Recommended reading April 13, 2009

Tales of an Afghan, the Basin, and a poet

Some recommended reading on ESPNcricinfo over the past weeke

It's not unusual for sport to provide cheer at times of misery. The rise of its cricket team has been one of most uplifting stories to have emerged from Afghanistan in recent times. Will Luke, who went to South Africa to cover the ICC World Cup Qualifiers, brought us the extraordinary story of Raees Ahmadzai.

As with many good stories, this one just happened. Will spotted Raees in the press box adjacent to the one he was in, chatting to the lone Afghan journalist at the tournament, an ardent cricket fan, who works for the BBC's Pashtun service. "So I seized my chance," Will says, "not knowing who he was. Fortunately he spoke eloquent English and, even more fortunately, he knew and loved Cricinfo."

The piece wrote itself. "There wasn't much cricket chat, and perhaps that helped me. I was talking to a human being instead of a sportsman trained in the art of replying to the media, which is nothing short of a disease spreading through the modern game.

"Afghanistan had already lost two, maybe three, wickets and he was due in at No. 6, but he didn't care. Instead, he made sure I was spelling Kacha Gari correctly, and scribbled other notes down. He was as keen as I was to tell his story, and in modern sports journalism how often does that come about?"

Halfway through the interview, Will even had a title in his head - "Cloth for balls, shoes for stumps". The piece took about an hour to write the next morning. "He was direct, honest, witty and generous. The piece was all there, already written. A stroke of luck really."

We are glad we sent Will out there. Thanks to Martin Willamson for arguing the case.

Sidharth Monga was in terrific form throughout India¹s tour of New Zealand. He was both prolific and able, every once in while, to produce a piece that was off-the beaten track. He also sent in diaries through the series, which provided glimpses into a touring cricket writer's life. Before he went missing in New Zealand, he sent us this one.

Out of nowhere, South Africa has landed two high-profile cricket tournaments. Peter Roebuck, now a part-time resident of the country, writes that South Africa won because it had the interest and the infrastructure, the space and the desire. But while the gains for South Africa have been substantial, he argues, the cost to the game, and the world, has been high.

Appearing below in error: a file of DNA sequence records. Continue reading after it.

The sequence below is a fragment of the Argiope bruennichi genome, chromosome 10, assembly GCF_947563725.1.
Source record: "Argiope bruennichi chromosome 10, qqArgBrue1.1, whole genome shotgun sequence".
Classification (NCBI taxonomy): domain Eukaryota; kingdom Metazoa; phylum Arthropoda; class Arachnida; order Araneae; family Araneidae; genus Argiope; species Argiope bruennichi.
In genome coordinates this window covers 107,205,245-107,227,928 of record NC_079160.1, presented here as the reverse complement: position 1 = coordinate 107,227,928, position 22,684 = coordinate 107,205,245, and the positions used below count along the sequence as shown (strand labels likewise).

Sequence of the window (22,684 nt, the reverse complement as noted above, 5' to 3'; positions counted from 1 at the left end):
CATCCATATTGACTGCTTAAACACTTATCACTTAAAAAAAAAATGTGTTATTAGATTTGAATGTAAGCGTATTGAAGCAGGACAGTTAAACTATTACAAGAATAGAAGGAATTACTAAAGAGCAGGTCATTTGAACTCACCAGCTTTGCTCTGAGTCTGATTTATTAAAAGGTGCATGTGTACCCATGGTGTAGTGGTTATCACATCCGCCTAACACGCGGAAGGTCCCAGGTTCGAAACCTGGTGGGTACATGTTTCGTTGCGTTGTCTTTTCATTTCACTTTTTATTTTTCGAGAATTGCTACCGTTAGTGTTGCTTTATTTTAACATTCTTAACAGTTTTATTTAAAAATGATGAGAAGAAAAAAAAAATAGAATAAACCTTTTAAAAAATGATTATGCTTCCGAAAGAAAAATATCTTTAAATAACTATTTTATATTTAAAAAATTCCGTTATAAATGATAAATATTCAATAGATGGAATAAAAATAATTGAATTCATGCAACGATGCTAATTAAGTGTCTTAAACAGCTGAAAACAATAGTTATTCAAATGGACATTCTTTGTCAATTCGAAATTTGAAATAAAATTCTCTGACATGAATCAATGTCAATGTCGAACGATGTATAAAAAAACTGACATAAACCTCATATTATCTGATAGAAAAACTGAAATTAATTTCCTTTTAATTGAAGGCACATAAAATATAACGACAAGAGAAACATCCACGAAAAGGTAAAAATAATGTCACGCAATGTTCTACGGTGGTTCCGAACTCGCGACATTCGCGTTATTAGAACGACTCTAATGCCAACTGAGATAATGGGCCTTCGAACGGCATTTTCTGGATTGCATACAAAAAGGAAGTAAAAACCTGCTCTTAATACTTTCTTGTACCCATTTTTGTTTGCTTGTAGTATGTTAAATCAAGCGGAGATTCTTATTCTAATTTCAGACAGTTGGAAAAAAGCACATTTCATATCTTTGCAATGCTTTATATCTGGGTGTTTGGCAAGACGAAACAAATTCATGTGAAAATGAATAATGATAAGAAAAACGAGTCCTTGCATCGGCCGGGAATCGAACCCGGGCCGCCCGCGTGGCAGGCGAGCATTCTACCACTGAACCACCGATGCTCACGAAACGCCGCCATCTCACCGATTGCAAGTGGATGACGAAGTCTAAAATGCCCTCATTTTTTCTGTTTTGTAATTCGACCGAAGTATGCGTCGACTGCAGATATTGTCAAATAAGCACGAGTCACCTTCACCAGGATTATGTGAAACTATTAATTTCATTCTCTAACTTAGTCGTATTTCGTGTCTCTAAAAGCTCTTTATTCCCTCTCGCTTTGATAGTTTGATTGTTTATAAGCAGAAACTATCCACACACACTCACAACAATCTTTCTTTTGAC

I am amazed that Suresh Menon has managed keep his excellent column on cricket literature running for as long as he has. That's because he has not only read every cricket book worth reading, but even the more obscure ones. His latest is about Edmund Blunden, the English poet, one of many men of letters to have had a more than passing acquaintance with cricket.

Sambit Bal is the editor of ESPNcricinfo

Comments have now been closed for this article

  • testli5504537 on June 17, 2009, 5:48 GMT

    Afghanistan got a much better coverage (by Cricinfo) vis-a-vis the other upcoming associate nations.

  • testli5504537 on April 15, 2009, 16:14 GMT

    thanks for is the best helpul with afghans cricke team .we proud of our cricket team

  • testli5504537 on April 14, 2009, 21:02 GMT

    thanks sambit

  • testli5504537 on April 13, 2009, 11:18 GMT

    First of all thanx to sambit nd cricinfo....for supporting Afghans and afghan cricket team......hope Afghanistan will do more better to reach World cup 2011 inshallah.......nd Mr.Sambit in Afghanistan you will find thousands of the stories like this one of heroic people but hidden.......Long live Afghan Cricket team....ameen

  • testli5504537 on April 13, 2009, 8:48 GMT

    I really thank Cricinfo for covering Afghan cricket news and writing beautiful aricles about Afghan cricket team. Thanks alot Sambit!

  • testli5504537 on April 13, 2009, 7:03 GMT

    I proud of my dear Afghan players, which till don’t have any ground for practice or race, but they beat Ireland which is an European country and have every things. Tal di wi Afghanistan, aw sar lwari di wi zamoz Atal lobghari

  • testli5504537 on April 13, 2009, 4:38 GMT

    Sambit, I think may be you could have mentioned Sriram Dayanand's "Ubuntu" in your INBOX too. I thought it was an excellent article. Keep going.

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